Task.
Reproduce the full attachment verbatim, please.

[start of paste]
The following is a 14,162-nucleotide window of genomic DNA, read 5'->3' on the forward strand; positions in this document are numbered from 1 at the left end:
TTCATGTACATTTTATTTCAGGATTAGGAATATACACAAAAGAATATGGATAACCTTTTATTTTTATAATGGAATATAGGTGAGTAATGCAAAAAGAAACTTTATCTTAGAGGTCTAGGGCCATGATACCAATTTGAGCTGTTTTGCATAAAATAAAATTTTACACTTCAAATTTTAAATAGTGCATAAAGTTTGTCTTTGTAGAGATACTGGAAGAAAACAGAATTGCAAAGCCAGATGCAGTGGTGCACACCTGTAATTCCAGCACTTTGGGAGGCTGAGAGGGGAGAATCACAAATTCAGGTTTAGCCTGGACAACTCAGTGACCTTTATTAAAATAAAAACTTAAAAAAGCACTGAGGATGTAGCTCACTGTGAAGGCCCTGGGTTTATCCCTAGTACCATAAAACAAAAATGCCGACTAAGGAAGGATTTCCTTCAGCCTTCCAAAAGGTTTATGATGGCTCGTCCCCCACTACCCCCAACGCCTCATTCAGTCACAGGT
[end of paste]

The following is a 14,162-nucleotide window of genomic DNA, read 5'->3' on the forward strand; positions in this document are numbered from 1 at the left end:
TTCATGTACATTTTATTTCAGGATTAGGAATATACACAAAAGAATATGGATAACCTTTTATTTTTATAATGGAATATAGGTGAGTAATGCAAAAAGAAACTTTATCTTAGAGGTCTAGGGCCATGATACCAATTTGAGCTGTTTTGCATAAAATAAAATTTTACACTTCAAATTTTAAATAGTGCATAAAGTTTGTCTTTGTAGAGATACTGGAAGAAAACAGAATTGCAAAGCCAGATGCAGTGGTGCACACCTGTAATTCCAGCACTTTGGGAGGCTGAGAGGGGAGAATCACAAATTCAGGTTTAGCCTGGACAACTCAGTGACCTTTATTAAAATAAAAACTTAAAAAAGCACTGAGGATGTAGCTCACTGTGAAGGCCCTGGGTTTATCCCTAGTACCATAAAACAAAAATGCCGACTAAGGAAGGATTTCCTTCAGCCTTCCAAAAGGTTTATGATGGCTCGTCCCCCACTACCCCCAACGCCTCATTCAGTCACAGGT